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Federal judge blasts Cumberland County officials over jail failures
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Federal judge blasts Cumberland County officials over jail failures

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Cumberland County jail

The Cumberland County jail in Bridgeton

The federal judge in an inmate lawsuit against the Cumberland County jail lost his patience with the county in an evidentiary hearing Friday after it was clear no one at the hearing was serving as warden in the troubled facility.

Warden Charles Warren resigned last month in the midst of the federal lawsuit by inmates who allege the jail is not protecting them from COVID-19. Warren had been the warden since January, having replaced Richard Smith, who also had resigned.

The Cumberland County Board of Commissioners appointed retired State Police Capt. Stanley B. Field to serve as interim jail operations director for the county for a period of a few weeks, while the county finds a new warden.

“Who will take responsibility to ensure my orders are complied with?” asked U.S. District Judge Noel Hillman fairly early in the online hearing regarding Brown vs. Warden of Cumberland County Jail.

No one answered right away, and finally the county’s attorney Gregg Zeff said the highest ranking officer in the jail is a captain who does not want the responsibility.

“You’ve been sued. I’ve entered orders. I need a warm human being,” Hillman said. “I need a name. I’ll sign off for now.”

The court took a 25-minute break while Zeff spoke with officials, then came back and said Sheriff Robert Austino would step in to take responsibility for the jail in the case.

The county continued to anger the judge during the hearing, a continuation of a series of hearings in the case. At one point, when he asked county officials about the status of a written COVID policy for the jail, no one could say exactly what the status was of a comprehensive document.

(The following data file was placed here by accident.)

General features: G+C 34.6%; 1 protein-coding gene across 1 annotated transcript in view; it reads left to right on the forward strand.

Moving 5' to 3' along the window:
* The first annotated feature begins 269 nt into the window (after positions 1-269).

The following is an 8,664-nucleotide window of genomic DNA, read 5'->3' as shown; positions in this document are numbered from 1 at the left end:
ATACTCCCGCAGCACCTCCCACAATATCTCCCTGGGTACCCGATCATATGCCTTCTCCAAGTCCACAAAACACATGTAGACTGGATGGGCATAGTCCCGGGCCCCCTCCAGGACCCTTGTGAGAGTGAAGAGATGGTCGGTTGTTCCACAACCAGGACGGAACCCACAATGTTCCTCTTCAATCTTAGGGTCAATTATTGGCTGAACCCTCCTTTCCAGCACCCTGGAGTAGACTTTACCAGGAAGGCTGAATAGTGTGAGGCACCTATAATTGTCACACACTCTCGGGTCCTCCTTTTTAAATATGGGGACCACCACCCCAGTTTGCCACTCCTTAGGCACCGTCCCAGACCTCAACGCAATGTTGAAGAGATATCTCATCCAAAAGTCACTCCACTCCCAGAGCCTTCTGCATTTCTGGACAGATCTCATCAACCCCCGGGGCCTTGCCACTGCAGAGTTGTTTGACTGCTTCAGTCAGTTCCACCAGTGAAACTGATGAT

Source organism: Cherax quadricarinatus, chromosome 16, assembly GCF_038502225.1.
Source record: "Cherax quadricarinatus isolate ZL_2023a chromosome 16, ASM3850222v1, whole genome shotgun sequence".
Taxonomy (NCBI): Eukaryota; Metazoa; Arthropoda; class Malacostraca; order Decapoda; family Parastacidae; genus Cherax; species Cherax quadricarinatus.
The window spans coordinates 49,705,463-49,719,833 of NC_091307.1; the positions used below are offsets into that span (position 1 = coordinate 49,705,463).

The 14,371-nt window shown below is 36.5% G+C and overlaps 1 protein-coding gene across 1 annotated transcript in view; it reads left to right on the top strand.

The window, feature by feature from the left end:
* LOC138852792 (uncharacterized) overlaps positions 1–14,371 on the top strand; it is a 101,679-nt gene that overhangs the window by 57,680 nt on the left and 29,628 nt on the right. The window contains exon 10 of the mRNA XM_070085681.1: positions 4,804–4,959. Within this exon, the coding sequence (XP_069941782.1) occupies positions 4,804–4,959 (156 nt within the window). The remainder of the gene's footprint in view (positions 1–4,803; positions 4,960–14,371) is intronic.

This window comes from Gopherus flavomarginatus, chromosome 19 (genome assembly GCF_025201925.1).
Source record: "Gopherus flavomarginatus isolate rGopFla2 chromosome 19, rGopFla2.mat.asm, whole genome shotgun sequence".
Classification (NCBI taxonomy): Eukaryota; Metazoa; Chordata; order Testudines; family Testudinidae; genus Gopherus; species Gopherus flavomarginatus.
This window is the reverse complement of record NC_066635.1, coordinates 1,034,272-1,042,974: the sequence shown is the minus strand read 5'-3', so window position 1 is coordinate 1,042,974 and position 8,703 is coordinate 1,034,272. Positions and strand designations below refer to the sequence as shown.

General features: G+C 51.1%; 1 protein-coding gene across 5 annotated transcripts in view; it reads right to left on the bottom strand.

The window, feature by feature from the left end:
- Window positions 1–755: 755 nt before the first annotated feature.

The bulk of the testimony came from Sgt. Shane Zanes, who said he is responsible for training corrections officers and was charged with installing lockers of cleaning supplies and personal protective equipment in all of the jail’s pods to help inmates avoid contracting COVID-19.

Hillman had issued an Aug. 6 order that the supplies be provided by 2 p.m. Aug. 16, but Zanes said he was not aware of the order until about two weeks ago. He said he did install the lockers, but that some officers had told him they would not comply with the jail’s instructions to keep the supplies restocked.

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He also testified that the jail has not complied with the judge’s order on cleaning supplies because corrections officers have refused to cooperate.

Zanes gave conflicting testimony about when he wrote reports related to the installation and other issues, which angered Hillman further.

Later, when Zeff resisted the judge’s instruction to provide the inmates’ attorney, Jeffrey Pollock, with a full range of documents related to a forensic audit of jail computers, Hillman erupted.

“I’ve got perjury today … destroyed documents, backdated documents,” Hillman said. “I have never seen a public entity act this way in disregarding the court.”

He instructed Zeff to tell his witnesses “to tell the truth, and not to destroy documents.”

“The testimony has been rather shocking at times. I have been as surprised and dismayed as the court has at what has come out,” Zeff said.

Hillman ended the hearing on an optimistic note, encouraging the county to do better and begin fully complying with his orders in hopes things will go smoother moving forward.

He ordered a continuation of the hearing for Monday.

Last week, the New Jersey Supreme Court cleared a path for the facility to close, having rejected an appeal from the state Office of the Public Defender.

The appeal sought to overturn a decision by the Superior Court that allowed the county to close the jail, Jody Hirata, a county spokesperson, said in a statement last week.

Zeff said the female inmates have already been transferred to the Atlantic County jail. He said Atlantic County was too full to take the male inmates.

REPORTER: Michelle Brunetti Post



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Staff Writer

In my first job after college got paid to read the New York Times and summarize articles for an early online data base. First reporting job was with The Daily Record in Parsippany. I have also worked in nonprofits, and have been with The Press since 1990.

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